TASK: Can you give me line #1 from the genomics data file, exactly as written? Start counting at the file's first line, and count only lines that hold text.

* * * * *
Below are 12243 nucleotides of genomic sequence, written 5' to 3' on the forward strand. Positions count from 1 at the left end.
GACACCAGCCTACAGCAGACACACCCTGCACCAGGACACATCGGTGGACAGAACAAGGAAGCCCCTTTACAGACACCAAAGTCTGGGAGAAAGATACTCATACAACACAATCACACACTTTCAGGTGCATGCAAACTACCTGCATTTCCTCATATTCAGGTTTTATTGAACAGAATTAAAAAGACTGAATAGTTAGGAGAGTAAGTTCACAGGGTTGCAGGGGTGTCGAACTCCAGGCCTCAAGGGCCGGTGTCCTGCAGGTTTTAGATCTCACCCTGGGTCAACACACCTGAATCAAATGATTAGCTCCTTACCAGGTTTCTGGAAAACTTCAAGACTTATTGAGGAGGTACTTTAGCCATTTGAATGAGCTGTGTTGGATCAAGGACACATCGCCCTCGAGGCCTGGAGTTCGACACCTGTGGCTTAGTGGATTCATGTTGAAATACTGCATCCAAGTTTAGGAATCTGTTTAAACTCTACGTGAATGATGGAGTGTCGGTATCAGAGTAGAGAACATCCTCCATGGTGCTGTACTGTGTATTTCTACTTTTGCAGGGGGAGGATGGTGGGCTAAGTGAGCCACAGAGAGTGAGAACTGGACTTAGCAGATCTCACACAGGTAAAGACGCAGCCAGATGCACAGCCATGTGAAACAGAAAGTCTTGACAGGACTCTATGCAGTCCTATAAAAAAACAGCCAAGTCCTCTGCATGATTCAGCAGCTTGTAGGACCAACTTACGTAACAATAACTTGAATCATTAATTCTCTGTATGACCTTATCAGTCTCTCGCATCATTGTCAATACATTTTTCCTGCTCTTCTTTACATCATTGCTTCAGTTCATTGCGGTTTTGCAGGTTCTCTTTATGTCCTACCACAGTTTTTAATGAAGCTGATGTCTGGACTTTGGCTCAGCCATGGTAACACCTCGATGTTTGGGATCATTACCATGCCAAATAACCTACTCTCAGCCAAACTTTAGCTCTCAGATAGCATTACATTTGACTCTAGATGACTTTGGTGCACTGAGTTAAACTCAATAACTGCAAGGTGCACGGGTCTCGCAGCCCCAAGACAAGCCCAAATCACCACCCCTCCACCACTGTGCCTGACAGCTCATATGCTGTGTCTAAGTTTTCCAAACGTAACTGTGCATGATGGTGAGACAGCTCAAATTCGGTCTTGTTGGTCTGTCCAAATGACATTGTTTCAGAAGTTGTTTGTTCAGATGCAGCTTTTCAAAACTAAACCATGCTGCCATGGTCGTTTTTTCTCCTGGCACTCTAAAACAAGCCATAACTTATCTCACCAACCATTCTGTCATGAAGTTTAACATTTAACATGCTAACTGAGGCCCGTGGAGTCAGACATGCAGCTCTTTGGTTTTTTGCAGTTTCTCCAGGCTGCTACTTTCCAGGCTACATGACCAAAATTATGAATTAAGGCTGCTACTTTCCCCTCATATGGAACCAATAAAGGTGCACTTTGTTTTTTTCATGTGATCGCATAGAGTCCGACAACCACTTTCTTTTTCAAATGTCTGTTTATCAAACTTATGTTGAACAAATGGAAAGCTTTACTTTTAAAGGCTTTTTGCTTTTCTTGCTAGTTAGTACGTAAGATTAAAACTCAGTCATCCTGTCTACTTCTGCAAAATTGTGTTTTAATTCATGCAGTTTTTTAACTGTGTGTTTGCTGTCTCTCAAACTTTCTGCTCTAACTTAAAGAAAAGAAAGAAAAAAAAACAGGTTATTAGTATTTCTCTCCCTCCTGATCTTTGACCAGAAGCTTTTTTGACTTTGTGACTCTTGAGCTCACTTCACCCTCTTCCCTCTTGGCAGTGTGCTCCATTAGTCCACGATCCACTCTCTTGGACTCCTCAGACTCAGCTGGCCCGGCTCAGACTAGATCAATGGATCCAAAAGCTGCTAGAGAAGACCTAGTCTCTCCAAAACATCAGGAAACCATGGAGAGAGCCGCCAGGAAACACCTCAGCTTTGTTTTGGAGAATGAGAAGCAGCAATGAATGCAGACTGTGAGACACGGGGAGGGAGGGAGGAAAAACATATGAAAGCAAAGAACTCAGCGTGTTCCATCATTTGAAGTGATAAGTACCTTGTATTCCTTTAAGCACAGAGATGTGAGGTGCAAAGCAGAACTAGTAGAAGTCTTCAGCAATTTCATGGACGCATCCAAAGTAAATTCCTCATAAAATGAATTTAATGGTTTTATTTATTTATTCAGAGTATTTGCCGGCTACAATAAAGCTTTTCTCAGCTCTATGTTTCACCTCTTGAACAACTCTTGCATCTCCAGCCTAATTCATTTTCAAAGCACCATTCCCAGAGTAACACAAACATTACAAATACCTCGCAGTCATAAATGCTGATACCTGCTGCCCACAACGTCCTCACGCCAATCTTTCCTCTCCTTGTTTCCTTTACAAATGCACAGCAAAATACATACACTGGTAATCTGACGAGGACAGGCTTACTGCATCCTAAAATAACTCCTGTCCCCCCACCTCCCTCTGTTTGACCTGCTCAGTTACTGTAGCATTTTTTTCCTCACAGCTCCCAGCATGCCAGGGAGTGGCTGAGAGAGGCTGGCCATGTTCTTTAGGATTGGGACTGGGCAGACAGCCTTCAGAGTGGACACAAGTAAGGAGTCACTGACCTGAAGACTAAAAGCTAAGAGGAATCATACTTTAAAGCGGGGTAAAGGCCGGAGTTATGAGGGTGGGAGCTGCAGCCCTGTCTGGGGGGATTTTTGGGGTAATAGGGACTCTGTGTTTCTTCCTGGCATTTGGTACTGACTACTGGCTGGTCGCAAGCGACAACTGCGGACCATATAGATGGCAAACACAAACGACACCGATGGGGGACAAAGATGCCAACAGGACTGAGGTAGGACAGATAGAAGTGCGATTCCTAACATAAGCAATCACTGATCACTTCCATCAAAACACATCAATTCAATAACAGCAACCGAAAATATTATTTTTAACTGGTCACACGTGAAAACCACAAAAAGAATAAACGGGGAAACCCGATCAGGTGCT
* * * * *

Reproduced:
Below are 12243 nucleotides of genomic sequence, written 5' to 3' on the forward strand. Positions count from 1 at the left end.